In 2011, the Rotary Club of Bowen Island raised $3,118.34 to support the Komera Project through the Rotary Run for Rwanda held on the morning of Bowfest. This is the report to Bowen Island from Margaret Butler, founder of the Komera Project
In 2008, the Komera Project founder and former primary school teacher Margaret Butler spent a year living in a remote village in Rwanda. She explored the countryside during her daily runs, and occasionally, a local girl would join Margaret only to stop once she realized her behavior wasn’t socially acceptable. Margaret also noticed that the few girls who made it through elementary school were expected to stay at home to tend to household duties and did not have the opportunity to attend secondary school. These few brave girls inspired Margaret to host a girls-only “fun run” to promote the rights and education of Rwandan girls. As the intrepid girls took off, shouts of “Komera!”which means “be strong and courageous” in the local dialect, could be heard from the crowd. As a spin-off from the race, the project worked with the local government and schools, and ten girls were selected to be the first set of Komera scholars.
Thanks to Komera Project supporters like the Bowen Island Rotary Club, there is now financial and social support to 61 girls. Each girl receives a comprehensive scholarship package that includes tuition for boarding school and health insurance, as well as the personal and educational supplies needed to successfully achieve their academic goals. The Komera Project continues to host an annual fun run in Rwanda as well as annual fun runs in the United States which fund-raise and engage young people in achieving Komera’s mission.
Impact of the Bowen Island Rotary Club
In 2011, the Bowen Island Rotary Club generously donated $3,118.34 to the Komera Project through the Rotary Run for Rwanda. With our annual budget of $40,000, your support is a huge asset to our programs. A full annual scholarship for a Komera scholar averages about $500 USD per year. Your donation covers two Komera scholars who have three years of school left.
Over the past 4 years we have learned a lot about girls’ education in Rwanda. We have found that there are many girls who have been forced to drop out of school due to financial or social duress and we believe that we are in a unique position to provide them with an opportunity to return to school. Our scholars therefore, vary from having one to six years of school left. The two scholars below were both out of school for a period of time before the Komera Project was able to provide them with scholarships.
Angelique is a natural born leader. Last year during the Rwinkwavu Fun Run, she led all of the girls in song and dance. She is a very good student and is determined to become a doctor. Her favourite subjects are physics, chemistry and biology. In her spare time she enjoys playing volleyball. I visited her school last year and it is a lovely small co-ed school tucked away in the hills behind the Rwinkwavu hospital (pictures below).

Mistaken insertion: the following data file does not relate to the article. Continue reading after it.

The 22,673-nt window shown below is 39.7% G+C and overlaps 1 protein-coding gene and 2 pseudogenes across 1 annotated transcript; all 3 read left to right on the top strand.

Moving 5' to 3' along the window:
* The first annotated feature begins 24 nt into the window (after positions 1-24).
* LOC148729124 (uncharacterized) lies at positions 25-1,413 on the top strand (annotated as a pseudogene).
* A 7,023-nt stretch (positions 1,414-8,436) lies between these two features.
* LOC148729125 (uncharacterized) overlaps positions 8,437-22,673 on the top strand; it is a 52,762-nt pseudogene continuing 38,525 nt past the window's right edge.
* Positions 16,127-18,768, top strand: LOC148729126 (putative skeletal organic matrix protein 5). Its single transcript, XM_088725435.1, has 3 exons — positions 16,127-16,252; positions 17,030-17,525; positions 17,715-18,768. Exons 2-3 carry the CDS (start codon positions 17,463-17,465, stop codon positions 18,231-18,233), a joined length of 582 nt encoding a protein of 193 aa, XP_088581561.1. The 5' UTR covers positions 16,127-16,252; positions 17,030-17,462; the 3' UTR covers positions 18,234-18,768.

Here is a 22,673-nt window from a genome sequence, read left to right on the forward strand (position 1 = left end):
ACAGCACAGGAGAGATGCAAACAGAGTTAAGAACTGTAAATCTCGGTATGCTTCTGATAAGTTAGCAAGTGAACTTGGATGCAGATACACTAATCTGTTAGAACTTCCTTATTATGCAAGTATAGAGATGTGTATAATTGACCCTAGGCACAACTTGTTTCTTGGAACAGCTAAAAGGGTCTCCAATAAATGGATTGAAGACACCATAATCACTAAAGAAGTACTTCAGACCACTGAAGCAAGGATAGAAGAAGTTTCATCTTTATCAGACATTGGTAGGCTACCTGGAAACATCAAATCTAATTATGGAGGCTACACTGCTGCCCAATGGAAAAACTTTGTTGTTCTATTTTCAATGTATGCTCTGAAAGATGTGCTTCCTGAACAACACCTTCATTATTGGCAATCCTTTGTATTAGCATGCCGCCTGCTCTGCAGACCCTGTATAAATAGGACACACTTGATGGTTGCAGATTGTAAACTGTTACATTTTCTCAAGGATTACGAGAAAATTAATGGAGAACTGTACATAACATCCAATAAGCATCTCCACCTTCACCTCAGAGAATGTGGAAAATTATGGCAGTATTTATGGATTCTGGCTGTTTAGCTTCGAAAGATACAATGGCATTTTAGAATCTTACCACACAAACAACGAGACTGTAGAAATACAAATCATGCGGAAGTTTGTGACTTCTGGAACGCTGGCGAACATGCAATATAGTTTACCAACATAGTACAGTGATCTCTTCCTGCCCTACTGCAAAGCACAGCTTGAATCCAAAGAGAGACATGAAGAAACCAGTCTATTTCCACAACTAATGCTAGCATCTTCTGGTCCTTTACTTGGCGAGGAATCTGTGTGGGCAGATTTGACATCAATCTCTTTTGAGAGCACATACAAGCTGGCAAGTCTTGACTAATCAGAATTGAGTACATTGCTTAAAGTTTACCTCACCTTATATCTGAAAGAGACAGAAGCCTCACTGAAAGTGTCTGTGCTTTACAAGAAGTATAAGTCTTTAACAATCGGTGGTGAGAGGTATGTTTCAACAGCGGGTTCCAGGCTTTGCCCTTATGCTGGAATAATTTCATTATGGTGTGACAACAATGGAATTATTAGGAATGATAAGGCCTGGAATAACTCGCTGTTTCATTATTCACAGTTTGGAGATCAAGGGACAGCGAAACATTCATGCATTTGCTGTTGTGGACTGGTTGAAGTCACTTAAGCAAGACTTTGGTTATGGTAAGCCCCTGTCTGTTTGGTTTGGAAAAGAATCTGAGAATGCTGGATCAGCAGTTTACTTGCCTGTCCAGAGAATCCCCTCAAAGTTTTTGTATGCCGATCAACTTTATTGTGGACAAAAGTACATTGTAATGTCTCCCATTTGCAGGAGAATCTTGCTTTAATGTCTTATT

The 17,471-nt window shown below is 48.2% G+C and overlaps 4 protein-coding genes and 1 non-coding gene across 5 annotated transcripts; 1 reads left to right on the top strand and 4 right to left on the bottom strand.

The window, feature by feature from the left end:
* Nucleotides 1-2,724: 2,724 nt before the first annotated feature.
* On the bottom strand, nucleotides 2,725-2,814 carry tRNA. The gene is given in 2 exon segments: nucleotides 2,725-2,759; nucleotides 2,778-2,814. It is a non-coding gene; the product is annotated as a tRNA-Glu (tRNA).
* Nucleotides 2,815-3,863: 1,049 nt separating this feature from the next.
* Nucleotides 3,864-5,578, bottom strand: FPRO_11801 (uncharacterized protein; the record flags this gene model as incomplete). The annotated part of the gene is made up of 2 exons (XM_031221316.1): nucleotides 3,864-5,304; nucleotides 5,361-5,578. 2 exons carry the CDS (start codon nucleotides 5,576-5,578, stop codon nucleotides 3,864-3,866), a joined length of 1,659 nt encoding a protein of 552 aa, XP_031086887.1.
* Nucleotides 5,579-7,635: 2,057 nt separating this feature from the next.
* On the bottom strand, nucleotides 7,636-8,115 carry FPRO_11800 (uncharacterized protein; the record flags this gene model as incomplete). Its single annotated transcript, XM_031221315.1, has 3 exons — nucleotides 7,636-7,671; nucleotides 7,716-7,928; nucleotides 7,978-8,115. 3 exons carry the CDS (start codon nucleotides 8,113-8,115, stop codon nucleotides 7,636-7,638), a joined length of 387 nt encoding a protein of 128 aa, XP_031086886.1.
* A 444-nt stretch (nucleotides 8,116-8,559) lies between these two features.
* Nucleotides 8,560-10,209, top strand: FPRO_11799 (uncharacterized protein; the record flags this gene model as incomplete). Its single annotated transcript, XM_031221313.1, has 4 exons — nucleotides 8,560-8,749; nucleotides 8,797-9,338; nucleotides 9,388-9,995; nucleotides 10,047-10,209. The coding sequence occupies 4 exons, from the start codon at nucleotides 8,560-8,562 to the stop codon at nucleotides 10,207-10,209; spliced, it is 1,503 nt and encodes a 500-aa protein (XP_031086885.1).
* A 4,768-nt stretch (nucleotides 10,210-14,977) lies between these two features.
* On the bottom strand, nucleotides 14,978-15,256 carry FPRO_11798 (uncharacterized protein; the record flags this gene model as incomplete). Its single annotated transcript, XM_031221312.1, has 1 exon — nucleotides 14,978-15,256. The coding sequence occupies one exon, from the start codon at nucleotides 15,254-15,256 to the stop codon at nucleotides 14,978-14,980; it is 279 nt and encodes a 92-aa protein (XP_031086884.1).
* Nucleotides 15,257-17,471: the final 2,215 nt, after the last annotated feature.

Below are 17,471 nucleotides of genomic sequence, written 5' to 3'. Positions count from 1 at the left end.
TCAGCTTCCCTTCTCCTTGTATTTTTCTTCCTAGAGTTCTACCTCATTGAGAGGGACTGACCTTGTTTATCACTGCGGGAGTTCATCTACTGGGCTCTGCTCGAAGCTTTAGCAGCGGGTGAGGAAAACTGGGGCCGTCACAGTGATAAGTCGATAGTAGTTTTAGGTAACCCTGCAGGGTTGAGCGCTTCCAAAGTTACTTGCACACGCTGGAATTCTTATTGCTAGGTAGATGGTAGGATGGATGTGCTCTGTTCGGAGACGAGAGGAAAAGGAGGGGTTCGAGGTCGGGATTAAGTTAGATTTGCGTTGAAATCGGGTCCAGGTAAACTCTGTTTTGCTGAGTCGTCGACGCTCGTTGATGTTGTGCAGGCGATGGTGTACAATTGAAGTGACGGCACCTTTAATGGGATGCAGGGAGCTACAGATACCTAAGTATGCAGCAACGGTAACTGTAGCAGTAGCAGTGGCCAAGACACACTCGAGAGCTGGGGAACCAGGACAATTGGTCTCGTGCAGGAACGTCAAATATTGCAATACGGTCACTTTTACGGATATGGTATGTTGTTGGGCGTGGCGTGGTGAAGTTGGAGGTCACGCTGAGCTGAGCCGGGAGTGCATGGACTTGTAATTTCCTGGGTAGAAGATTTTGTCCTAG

I have known Christine since 2007 – she is part of the original group of Komera scholars. Christine is also a very good student and has dreams of becoming a doctor. She loves studying science and is determined to graduate with honors. She is currently in Rukara Secondary School with five other Komera scholars.
In 2012, the Komera Project has committed to putting another 27 girls into secondary school. We are growing because of the enthusiasm and support of our partners like the Bowen Island Rotary Club. We are thrilled that the world is starting to take notice and take action to ensure that girls are able to attend school. Our students are identified in the community as the most vulnerable but they are also selected because they show a strong desire to go to school. They are intelligent, compassionate and hopeful for their futures. This past week, Secretary General Ban Ki-moon called on business leaders attending the World Economic Forum in Switzerland to increase their investment in women and girls, “Investing in the health of women and girls is the right thing to do and the smart thing to do for national economies and global stability”. The movement to support girls and women in the developing world is growing and we are excited to have the Bowen Island Rotary Club as a partner in such an important endeavor. We look forward to our continued partnership and we hope that it will continue to grow in the years to come.
– Margaret Butler
About Margaret Butler
Margaret Butler, founder of the Komera Project, was born and raised on Bowen Island. A talented runner, she has represented Canada in cross-country and track and field. After working as a teacher for several years, she went to Columbia University to achieve an MA in International Education. Since then, she has worked in many sectors including international NGOs, corporate partnerships and grassroots organizations.